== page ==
Bryce Harper hit 3 homers in his rehab game, is basically baseball's William Wallace
Harper hits 3 HRs in rehab game, is basically baseball's William Wallace
Bryce Harper's Wikipedia page should read like a William Wallace tall tale. He might not be seven feet tall or shoot bolts of lightning from his arse, but the things the kid does to baseballs ...
Have you heard he went 4-for-5 with three homers in his Saturday rehab start for Double-A Harrisburg?
Did you hear about the time he hit a ball 570 feet when he was only 16?
Have you seen the YouTube video of him putting a ball into the rafters of Tropicana Field while he was in high school?
Did you see him take first base after getting plunked by Cole Hamels and then steal home a few batters later?
Those are clown questions, bro. We've all heard the lore and we've guzzled the Kool-Aid. To say that Bryce Harper is good for baseball would be an insult to his greater contributions to humanity and popular culture. After sitting out two months of the 2014 season following successful surgery to repair a ligament in his thumb, Harper is primed to make his triumphant return to the Nationals lineup, maybe as soon as Monday night.
In advance of Harper's comeback, here are a bunch of reasons you should be giddy that he's about to be back in a Major League batter's box.
The Youth Movement. Your P.O.D. GIF goes *here* because 2014 is the Year of the Rookie. Masahiro Tanaka is making hitters look foolish for the Yankees. George Springer of the Astros is launching balls of the catwalk. Jose Abreu leads the league in homers, has four multi-HR games and is drawing comparisons to Thor. Blink and you'll miss Reds outfielder Billy Hamilton. Brock Holt is batting .323 and flashing the leather for the Red Sox. Gregory Polanco started his career off with an 11-game hitting streak for the Pirates. Oscar Taveras homered in his first game for the Cardinals. And we'd be remiss if we didn't at least mention Xander Bogaerts, Chris Owings, Jackie Bradley Jr. and Roenis Elias and the contributions they've made to their clubs in their first official MLB seasons.
Where does Harper fit in? Oh, just that he's still younger than ALL. OF. THEM. Harper is barely old enough to buy a beer (not that he would) and he's already logged 1.159 years of service time, won Rookie of the Year, and earned a spot on two All-Star teams. When the rest of us were 21 we were lucky if we paused PlayStation long enough to make it to our Econ class.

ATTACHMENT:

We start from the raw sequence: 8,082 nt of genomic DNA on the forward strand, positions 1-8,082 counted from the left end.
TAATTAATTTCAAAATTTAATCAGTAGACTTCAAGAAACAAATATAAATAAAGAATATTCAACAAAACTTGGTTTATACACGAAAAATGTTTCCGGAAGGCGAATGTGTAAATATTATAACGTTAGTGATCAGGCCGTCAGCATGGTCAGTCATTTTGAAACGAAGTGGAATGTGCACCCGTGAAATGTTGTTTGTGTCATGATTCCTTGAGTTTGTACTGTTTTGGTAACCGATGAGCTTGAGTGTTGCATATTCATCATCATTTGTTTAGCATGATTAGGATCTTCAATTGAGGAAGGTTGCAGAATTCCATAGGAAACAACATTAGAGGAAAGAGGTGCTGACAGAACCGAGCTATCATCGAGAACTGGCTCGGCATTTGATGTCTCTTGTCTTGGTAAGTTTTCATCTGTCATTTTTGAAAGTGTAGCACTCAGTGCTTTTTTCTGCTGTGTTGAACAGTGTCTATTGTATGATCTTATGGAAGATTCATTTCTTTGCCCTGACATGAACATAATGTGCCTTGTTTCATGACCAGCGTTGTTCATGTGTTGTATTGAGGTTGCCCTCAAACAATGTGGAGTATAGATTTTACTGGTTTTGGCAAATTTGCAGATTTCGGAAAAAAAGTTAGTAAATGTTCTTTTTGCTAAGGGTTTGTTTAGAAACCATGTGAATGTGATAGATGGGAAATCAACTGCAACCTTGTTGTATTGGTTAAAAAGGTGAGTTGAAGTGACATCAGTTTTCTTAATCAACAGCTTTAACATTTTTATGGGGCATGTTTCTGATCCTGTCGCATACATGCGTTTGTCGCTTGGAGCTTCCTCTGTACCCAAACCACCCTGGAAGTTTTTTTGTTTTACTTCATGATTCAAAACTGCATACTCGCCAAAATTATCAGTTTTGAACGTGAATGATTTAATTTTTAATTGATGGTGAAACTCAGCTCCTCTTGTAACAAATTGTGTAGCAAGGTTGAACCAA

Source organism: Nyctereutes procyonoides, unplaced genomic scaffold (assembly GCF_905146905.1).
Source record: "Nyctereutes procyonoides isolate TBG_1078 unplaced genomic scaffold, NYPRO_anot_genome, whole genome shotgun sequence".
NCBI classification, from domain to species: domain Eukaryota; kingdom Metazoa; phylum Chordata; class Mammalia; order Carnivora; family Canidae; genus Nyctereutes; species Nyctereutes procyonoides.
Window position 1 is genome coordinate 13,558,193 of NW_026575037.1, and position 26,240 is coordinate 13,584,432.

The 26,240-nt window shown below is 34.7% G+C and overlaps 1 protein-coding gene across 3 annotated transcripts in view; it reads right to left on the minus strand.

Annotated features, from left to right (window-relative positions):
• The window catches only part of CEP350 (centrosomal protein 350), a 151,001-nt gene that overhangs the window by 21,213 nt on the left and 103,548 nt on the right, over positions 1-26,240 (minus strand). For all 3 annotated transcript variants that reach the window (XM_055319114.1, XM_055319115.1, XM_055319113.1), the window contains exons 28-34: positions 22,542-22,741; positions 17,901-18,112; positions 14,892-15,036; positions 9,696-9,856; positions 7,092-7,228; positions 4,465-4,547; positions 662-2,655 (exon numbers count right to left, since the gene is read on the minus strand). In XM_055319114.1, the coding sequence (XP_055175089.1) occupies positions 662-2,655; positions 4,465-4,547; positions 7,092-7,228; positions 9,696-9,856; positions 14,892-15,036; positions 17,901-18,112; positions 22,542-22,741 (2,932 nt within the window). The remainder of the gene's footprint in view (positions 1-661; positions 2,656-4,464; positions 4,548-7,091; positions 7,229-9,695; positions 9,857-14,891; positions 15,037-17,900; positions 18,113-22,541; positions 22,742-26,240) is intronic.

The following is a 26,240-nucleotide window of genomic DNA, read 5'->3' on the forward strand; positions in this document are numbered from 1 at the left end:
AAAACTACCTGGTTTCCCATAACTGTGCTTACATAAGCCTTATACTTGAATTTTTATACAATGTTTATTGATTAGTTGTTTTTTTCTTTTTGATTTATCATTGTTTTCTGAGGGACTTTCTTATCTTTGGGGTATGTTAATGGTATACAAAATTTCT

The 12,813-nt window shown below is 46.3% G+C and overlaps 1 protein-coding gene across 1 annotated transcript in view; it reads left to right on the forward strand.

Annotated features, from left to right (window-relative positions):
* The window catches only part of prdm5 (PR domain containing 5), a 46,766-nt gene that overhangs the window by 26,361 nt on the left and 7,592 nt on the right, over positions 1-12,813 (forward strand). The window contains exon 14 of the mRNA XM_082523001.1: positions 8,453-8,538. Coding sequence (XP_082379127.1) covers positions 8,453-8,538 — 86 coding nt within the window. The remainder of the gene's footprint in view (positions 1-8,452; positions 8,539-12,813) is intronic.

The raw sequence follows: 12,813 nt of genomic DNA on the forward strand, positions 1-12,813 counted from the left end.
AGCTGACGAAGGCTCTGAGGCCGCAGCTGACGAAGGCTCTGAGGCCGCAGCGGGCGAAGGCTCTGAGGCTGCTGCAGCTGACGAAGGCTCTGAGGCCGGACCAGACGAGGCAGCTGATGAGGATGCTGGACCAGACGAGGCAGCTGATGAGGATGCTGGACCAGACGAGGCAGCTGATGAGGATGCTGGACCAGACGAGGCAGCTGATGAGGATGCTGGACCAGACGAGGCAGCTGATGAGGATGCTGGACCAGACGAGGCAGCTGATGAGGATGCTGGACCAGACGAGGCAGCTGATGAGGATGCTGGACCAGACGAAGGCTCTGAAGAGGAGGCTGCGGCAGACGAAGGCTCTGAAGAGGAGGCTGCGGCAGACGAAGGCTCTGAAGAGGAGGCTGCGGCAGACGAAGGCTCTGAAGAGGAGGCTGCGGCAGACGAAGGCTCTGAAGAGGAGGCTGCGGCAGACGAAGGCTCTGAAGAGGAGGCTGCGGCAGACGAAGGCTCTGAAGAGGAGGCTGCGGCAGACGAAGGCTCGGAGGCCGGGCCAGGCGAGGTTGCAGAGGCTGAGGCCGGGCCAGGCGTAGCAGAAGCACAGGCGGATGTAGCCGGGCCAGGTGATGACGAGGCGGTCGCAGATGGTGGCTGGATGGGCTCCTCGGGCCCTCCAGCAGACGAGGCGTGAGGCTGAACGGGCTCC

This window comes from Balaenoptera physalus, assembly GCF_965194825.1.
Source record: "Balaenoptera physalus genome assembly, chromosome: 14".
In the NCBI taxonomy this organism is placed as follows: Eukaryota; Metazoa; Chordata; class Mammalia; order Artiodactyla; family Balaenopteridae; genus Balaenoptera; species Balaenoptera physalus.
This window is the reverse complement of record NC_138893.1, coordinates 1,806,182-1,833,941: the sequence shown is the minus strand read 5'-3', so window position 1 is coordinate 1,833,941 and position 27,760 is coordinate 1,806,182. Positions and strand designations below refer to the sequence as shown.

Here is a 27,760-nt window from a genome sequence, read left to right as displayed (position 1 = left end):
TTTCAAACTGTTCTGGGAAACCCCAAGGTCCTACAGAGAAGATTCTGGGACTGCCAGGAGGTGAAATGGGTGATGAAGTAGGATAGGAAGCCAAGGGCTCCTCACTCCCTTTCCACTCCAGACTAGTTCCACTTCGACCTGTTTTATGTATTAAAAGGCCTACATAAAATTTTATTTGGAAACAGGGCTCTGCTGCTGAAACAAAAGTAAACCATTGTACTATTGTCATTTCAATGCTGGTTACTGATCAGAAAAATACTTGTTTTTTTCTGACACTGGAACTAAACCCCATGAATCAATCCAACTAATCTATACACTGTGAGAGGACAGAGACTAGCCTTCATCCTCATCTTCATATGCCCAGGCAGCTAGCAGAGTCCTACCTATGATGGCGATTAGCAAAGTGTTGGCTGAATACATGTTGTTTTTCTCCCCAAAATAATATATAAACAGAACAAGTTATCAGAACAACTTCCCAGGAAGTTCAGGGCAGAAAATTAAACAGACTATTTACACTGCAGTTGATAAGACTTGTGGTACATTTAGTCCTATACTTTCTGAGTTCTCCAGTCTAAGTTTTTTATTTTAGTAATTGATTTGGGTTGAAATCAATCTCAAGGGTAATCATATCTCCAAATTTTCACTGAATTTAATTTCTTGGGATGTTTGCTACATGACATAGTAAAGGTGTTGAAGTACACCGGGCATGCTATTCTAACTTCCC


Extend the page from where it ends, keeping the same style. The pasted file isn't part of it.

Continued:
The Swag (or whatever the kids say, now). The hair. The eye black. The beard. The cleats. The T-shirts. Harper carries himself with a distict sense of style, even if that style is lost on older generations of Americans who have never had the pleasure of hearing the bass drop. And no one-and I do mean no one-in the history of America's pastime has rocked a puka shell necklace harder than Harper.
The Cut4-ness. He's no Munenori Kawasaki, but Harper has a penchant for finding the intersection of baseball and "weird Internet" that directly translates to this particular section of the worldwide web. Whether he's helpling old ladies shop for groceries or rocking a UFC title belt, the guy simply seems to "get it."
The NL East Race. Only 5.5 games separate the first and last plast teams in the National League East. Atop the division sit the Braves and Harper's Nationals, both at 41-38. Though the Nats are only 3-7 against Atlanta this year, the ball clubs play each other nine more times before the season wraps up and Harper will look to even that series record. As a result, September baseball in the NL East is going to be must-watch Major League action.